‘I accidentally threw my daughter’s foundation away #badmummy’
I still feel rotten about it. In my defence, I thought it was an old bottle. It was a #badmummy moment. I didn’t tweet about it but all you have to do is to look at the #badmummy or #badmommy Twitter hashtag stream to appreciate how many mummies feel bad about their mothering.
What makes mothers take to a media platform to let everyone around the world know about their perceived ‘bad’ mothering?
Is it because it is cathartic to do so? The mum blogsphere are a supportive lot with a large amount of empathy and, in many ways, it’s not a surprise that mothers feel a need to reach out to others to gain some sort of validation that will, as they see it, absolve them.
In 140 characters a domestic chaos can be turned into a piece of humour. After a couple of retweets the mother feels so much better about herself. She has validated herself and is free from the ‘shameful’ moment. The Twitter helps a mother own up and be forgiven.
However, twist the Twitter mother confessions around and you will see that it is mother shame in reverse. Mothers get shamed for a myriad of things and some examples of this are not breast feeding one’s baby, not cooking healthy foods every day and so called ‘letting’ one’s child run around a supermarket even though that is what kids do.
Even when we, as mothers, know that the social expectations of us are nigh impossible we still castigate ourselves when we perceive ourselves as having fallen far short. It would be an underestimate to say every mother has, at some stage, felt like a bad mother. Blimey! my daughter is 17 and I still feel guilty for sending her to school on Easter Bonnet day (about 12 years ago) with one bought off Amazon while the other girls turned up in home made hats that resembled an Easter egg hunt taking place in a field full of daffodils. If Twitter had been around then I would have tweeted a picture of the dismal hat and called myself a ‘#badmummy’.
Online maternal confessionals has become a regular enough phenomenon for it to have warranted a chapter in a book called ‘Taking The Village Online: Mothers, Motherhood and Social Media’.
The chapter, titled ‘Confession in 140 Characters’, is written by Lorin Basden Arnold, a high flying academic at the State University of New York, who has undertaken research in online parenting communities.
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Arnold goes behind the tweets in an attempt to construct a context around why mothers choose to go online with their stories of being ‘bad’ mothers. The tweets, she says, are a “…subtle but persistent resistance against the intensive expectations of motherhood”. ‘Intensive expectations’ arise out of the dominant conception of mothering in the Western Hemisphere termed ‘intensive mothering’. ‘Intensive mothering’ defines good mothering as making all decisions from the subject position of the child, and positions the maternal obligations as the creation of a happy and secure childhood that will lead to a successful adult life.
Arnold analysed a number of tweets using different hashtags which all related to being ‘bad’ mummies and concluded that four different themes were evident: Bad mothering as happiness harm, bad mothering as excessive self-focus, bad mothering as a failure of maternal devotion and bad mothering as inappropriate emotional response to mothering.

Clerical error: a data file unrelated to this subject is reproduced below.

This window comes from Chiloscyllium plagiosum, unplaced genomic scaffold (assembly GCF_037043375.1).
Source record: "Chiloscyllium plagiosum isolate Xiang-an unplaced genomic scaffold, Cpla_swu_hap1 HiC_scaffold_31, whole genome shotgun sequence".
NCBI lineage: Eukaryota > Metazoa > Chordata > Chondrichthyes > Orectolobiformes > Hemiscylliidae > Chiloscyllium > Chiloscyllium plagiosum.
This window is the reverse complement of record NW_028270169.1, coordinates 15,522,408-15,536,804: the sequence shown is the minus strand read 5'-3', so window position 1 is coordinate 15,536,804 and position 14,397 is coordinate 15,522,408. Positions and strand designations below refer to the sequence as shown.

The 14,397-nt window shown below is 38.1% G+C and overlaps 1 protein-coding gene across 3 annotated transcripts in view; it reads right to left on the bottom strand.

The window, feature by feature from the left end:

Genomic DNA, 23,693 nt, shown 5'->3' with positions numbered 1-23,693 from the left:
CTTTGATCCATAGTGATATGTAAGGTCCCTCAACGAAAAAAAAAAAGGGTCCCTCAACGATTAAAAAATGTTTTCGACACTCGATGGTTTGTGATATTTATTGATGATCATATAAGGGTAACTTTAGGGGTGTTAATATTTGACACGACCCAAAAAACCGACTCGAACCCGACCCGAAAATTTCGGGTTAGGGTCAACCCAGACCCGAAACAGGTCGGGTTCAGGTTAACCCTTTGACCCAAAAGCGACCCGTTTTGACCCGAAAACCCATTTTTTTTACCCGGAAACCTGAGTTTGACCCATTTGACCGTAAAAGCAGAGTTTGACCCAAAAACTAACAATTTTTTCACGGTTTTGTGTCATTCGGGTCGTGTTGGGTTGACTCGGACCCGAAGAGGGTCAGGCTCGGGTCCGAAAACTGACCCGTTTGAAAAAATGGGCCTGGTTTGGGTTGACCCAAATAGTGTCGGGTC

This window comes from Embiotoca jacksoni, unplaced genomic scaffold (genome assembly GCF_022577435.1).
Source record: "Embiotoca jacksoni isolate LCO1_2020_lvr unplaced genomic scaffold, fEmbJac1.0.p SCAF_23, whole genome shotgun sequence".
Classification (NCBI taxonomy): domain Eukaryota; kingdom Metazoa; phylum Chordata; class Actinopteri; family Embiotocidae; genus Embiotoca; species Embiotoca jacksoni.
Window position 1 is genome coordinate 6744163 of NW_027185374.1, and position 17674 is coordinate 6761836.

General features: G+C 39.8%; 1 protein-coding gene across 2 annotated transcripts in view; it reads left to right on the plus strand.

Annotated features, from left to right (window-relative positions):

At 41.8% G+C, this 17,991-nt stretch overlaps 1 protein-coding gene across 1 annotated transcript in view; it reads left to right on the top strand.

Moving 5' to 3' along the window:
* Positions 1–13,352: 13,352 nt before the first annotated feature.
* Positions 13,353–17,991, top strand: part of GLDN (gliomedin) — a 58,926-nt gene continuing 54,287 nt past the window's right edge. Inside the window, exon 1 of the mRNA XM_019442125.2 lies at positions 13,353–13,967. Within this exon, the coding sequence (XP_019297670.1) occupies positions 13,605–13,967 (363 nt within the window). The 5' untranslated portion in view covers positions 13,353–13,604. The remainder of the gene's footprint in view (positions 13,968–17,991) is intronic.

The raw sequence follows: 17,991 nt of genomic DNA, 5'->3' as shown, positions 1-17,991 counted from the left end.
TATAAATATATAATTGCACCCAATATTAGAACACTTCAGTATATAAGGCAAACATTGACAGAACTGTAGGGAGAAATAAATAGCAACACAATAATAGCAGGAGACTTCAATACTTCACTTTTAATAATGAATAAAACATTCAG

Taking each theme in turn, firstly, Arnold defines ‘happiness harm’ as being “bad mothers are mothers who do things that make their children unhappy”. An example of this off Twitter is as follows:
So my daughter has decided she wants to be Lambie from Doc MsStuffins for Halloween…only everywhere is sold out #badmom
Secondly, ‘excessive self-focus’, according to Arnold, is about “mothers behaving in ways that suggest they may be prioritizing themselves rather than focusing on the needs and desires of the child”. An example of this off Twitter is as follows:
Helping the girl with her religion homework. Drinking wine. #badmom
Thirdly, ‘failure of maternal devotion’, Arnold says occurs when “even when not particularly focused on the self or causing express harm to a child’s happiness, mothers can still assess their behaviour as a failure to show adequate levels of devotion to the tasks of mothering”. A Twitter example as follows:
I was up at 4 so I overslept this morning and missed saying goodbye to my kids on their first day of school #badmom
Lastly, Arnold cites ‘inappropriate Emotional Response to Mothering’ as a self inflicted negative response by mothers. “Mothers assessed themselves negatively when they did not feel the way they ‘should’ about their children”. As an example:
Oh sweet heavens…Josh has his first loose tooth. It’s killing me not because he’s growing up, but because it grosses me out. #BadMommy
This examination of online maternal exposure of mother guilt is certainly worth a read if only because Arnold has managed to drill right down to the very essence of mothering which involves bucket loads of guilt. I, for one, recognised my ‘guilt’ when I read the chapter which goes into a lot more detail and introspection than I have blogged about here. It will touch a raw nerve with mothers.
I am going to finish this blog post on a really ridiculous note. My daughter is on half-term school holiday and will be spending the whole week revising for her A-Level mock exams. No room for guilt you would think? Wrong. I always take her out to either watch a movie or a play and I can’t do that this week. I am well aware that it’s not my fault but that does not stop me from feeling bad. The only silver lining is that i can now evaluate this negativity as stemming from ‘failure of maternal devotion’.
I cannot take my daughter out during half-term because she is revising for exams #badmummy
Book available from Demeter Press